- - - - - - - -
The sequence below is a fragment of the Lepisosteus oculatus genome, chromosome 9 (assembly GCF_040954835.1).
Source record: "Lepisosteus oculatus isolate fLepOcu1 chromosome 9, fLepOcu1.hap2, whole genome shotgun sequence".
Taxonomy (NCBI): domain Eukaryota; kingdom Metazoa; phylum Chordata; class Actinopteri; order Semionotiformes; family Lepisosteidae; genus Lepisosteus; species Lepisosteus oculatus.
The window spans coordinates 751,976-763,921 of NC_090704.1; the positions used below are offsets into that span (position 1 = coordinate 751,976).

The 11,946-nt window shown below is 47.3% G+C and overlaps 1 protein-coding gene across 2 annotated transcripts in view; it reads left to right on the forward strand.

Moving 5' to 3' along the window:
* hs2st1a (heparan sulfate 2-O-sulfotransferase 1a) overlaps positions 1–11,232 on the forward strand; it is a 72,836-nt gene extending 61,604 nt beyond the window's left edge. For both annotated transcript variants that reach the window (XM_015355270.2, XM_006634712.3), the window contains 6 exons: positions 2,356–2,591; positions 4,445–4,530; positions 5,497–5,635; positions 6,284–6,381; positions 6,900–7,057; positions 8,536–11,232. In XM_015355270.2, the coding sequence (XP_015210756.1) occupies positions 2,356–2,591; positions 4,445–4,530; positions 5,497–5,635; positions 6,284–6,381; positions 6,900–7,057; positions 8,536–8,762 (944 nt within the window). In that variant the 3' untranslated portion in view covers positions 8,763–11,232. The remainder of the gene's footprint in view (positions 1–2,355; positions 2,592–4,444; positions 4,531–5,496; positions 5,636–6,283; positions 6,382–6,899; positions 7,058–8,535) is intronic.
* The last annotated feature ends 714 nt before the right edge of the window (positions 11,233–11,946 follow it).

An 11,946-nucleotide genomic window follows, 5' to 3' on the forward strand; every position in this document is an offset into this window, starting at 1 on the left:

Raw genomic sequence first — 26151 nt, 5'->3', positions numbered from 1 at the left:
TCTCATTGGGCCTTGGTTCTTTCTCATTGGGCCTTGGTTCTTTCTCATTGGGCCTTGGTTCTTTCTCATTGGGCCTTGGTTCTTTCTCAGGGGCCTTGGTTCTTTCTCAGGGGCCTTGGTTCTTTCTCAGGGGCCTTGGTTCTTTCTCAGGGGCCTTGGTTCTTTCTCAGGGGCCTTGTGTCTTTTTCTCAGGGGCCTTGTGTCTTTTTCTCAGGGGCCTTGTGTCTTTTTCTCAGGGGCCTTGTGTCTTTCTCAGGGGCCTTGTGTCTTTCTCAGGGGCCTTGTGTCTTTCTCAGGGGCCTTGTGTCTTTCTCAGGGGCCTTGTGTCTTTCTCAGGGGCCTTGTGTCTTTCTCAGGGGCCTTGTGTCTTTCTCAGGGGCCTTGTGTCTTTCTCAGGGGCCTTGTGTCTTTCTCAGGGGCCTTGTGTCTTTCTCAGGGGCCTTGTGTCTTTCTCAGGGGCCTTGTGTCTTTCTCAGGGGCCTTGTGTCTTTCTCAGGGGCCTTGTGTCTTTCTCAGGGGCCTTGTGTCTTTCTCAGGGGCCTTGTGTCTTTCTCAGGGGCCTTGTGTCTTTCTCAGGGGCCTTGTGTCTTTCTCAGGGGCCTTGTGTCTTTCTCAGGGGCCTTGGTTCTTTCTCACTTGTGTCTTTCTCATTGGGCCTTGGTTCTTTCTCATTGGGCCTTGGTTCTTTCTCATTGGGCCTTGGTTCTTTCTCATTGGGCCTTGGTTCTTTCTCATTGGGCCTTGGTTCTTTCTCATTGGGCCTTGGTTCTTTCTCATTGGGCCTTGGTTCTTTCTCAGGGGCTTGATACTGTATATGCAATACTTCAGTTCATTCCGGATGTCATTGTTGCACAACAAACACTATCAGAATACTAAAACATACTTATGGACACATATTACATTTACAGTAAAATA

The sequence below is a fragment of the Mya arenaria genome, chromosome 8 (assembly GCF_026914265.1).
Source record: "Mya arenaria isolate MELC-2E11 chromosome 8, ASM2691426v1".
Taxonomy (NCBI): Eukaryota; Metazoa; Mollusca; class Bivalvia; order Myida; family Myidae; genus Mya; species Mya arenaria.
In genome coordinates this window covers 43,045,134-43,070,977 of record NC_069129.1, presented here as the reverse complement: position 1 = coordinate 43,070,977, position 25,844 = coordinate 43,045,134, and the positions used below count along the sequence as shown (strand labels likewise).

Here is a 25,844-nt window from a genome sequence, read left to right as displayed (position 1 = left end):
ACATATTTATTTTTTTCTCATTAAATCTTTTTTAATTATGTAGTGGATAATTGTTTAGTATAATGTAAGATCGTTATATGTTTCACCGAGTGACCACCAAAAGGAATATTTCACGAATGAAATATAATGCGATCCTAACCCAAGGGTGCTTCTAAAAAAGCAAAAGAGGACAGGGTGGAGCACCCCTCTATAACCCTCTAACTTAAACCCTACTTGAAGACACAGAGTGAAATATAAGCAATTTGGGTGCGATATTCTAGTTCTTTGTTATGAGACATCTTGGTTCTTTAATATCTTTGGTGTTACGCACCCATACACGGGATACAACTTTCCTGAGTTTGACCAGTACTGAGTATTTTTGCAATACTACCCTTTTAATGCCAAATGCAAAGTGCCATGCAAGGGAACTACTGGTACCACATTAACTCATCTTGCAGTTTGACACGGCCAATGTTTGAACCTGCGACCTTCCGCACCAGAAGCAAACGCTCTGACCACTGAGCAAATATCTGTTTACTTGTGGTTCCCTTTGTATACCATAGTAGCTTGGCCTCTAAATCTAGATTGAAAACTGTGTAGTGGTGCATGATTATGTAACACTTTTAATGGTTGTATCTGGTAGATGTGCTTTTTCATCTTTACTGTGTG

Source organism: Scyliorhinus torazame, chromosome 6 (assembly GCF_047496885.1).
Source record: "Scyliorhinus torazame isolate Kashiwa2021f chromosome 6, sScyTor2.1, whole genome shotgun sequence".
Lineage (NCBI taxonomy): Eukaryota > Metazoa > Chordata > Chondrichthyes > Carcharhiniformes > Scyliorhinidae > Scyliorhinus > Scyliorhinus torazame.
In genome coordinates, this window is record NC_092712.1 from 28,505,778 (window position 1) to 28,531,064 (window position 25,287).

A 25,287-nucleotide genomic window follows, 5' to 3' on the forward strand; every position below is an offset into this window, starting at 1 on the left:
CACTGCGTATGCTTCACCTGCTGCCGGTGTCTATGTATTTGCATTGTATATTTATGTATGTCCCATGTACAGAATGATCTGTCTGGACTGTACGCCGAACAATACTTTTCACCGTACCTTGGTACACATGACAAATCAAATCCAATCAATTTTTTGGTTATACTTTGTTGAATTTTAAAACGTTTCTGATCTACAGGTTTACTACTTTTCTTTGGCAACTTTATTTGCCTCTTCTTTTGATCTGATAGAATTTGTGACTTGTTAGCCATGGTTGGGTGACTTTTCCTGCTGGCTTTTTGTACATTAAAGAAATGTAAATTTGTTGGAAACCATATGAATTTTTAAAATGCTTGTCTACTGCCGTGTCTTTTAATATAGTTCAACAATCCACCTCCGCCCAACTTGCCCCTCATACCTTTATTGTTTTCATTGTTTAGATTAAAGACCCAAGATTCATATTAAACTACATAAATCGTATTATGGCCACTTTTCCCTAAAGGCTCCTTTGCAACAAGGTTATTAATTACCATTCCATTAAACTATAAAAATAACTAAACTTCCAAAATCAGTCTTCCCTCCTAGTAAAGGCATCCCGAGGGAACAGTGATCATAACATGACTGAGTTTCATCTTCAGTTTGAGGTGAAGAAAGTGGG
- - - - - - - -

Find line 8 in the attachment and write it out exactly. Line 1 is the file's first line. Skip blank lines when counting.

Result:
* The last annotated feature ends 714 nt before the right edge of the window (positions 11,233–11,946 follow it).